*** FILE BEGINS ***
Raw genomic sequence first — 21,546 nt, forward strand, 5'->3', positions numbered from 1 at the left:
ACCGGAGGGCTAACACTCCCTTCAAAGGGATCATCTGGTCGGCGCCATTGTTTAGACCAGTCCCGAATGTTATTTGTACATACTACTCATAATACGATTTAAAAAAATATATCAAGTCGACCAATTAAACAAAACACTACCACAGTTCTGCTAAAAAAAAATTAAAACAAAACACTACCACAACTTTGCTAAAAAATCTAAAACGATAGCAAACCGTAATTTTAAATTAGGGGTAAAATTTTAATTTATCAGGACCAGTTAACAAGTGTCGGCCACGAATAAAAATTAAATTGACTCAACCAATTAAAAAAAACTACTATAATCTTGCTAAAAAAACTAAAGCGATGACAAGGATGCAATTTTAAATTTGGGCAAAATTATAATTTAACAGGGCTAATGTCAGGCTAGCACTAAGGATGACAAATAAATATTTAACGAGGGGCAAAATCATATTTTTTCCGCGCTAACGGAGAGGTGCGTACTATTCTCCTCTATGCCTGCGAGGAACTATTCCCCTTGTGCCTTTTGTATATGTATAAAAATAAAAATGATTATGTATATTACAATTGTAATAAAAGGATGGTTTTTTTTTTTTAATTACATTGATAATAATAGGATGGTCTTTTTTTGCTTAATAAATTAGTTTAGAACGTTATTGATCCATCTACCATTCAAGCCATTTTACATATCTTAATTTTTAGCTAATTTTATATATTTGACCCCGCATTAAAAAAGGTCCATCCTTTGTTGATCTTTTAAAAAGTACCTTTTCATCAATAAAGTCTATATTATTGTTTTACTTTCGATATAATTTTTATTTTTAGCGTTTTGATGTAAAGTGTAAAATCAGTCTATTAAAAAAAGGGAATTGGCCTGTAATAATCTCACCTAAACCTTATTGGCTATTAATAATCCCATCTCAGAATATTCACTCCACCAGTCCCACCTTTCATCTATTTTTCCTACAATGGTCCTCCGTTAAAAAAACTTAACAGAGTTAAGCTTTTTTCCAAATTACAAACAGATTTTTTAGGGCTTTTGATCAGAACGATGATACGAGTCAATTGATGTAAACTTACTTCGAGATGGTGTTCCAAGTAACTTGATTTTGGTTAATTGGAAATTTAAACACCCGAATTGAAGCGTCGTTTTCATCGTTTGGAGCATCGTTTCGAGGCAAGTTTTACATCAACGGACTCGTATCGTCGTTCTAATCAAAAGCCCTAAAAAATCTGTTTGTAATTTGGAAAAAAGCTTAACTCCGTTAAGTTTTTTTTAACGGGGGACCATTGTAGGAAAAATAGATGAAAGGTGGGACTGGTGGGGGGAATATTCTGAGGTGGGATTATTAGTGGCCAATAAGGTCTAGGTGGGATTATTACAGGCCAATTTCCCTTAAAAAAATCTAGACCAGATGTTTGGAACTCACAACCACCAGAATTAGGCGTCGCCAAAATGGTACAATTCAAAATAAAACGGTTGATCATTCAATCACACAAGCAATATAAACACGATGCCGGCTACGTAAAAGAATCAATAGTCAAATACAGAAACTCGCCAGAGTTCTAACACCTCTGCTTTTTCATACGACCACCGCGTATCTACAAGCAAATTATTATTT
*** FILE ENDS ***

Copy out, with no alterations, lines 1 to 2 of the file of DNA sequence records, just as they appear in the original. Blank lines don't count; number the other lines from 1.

Raw genomic sequence first — 21,546 nt, forward strand, 5'->3', positions numbered from 1 at the left:
ACCGGAGGGCTAACACTCCCTTCAAAGGGATCATCTGGTCGGCGCCATTGTTTAGACCAGTCCCGAATGTTATTTGTACATACTACTCATAATACGATTTAAAAAAATATATCAAGTCGACCAATTAAACAAAACACTACCACAGTTCTGCTAAAAAAAAATTAAAACAAAACACTACCACAACTTTGCTAAAAAATCTAAAACGATAGCAAACCGTAATTTTAAATTAGGGGTAAAATTTTAATTTATCAGGACCAGTTAACAAGTGTCGGCCACGAATAAAAATTAAATTGACTCAACCAATTAAAAAAAACTACTATAATCTTGCTAAAAAAACTAAAGCGATGACAAGGATGCAATTTTAAATTTGGGCAAAATTATAATTTAACAGGGCTAATGTCAGGCTAGCACTAAGGATGACAAATAAATATTTAACGAGGGGCAAAATCATATTTTTTCCGCGCTAACGGAGAGGTGCGTACTATTCTCCTCTATGCCTGCGAGGAACTATTCCCCTTGTGCCTTTTGTATATGTATAAAAATAAAAATGATTATGTATATTACAATTGTAATAAAAGGATGGTTTTTTTTTTTTAATTACATTGATAATAATAGGATGGTCTTTTTTTGCTTAATAAATTAGTTTAGAACGTTATTGATCCATCTACCATTCAAGCCATTTTACATATCTTAATTTTTAGCTAATTTTATATATTTGACCCCGCATTAAAAAAGGTCCATCCTTTGTTGATCTTTTAAAAAGTACCTTTTCATCAATAAAGTCTATATTATTGTTTTACTTTCGATATAATTTTTATTTTTAGCGTTTTGATGTAAAGTGTAAAATCAGTCTATTAAAAAAAGGGAATTGGCCTGTAATAATCTCACCTAAACCTTATTGGCTATTAATAATCCCATCTCAGAATATTCACTCCACCAGTCCCACCTTTCATCTATTTTTCCTACAATGGTCCTCCGTTAAAAAAACTTAACAGAGTTAAGCTTTTTTCCAAATTACAAACAGATTTTTTAGGGCTTTTGATCAGAACGATGATACGAGTCAATTGATGTAAACTTACTTCGAGATGGTGTTCCAAGTAACTTGATTTTGGTTAATTGGAAATTTAAACACCCGAATTGAAGCGTCGTTTTCATCGTTTGGAGCATCGTTTCGAGGCAAGTTTTACATCAACGGACTCGTATCGTCGTTCTAATCAAAAGCCCTAAAAAATCTGTTTGTAATTTGGAAAAAAGCTTAACTCCGTTAAGTTTTTTTTAACGGGGGACCATTGTAGGAAAAATAGATGAAAGGTGGGACTGGTGGGGGGAATATTCTGAGGTGGGATTATTAGTGGCCAATAAGGTCTAGGTGGGATTATTACAGGCCAATTTCCCTTAAAAAAATCTAGACCAGATGTTTGGAACTCACAACCACCAGAATTAGGCGTCGCCAAAATGGTACAATTCAAAATAAAACGGTTGATCATTCAATCACACAAGCAATATAAACACGATGCCGGCTACGTAAAAGAATCAATAGTCAAATACAGAAACTCGCCAGAGTTCTAACACCTCTGCTTTTTCATACGACCACCGCGTATCTACAAGCAAATTATTATTT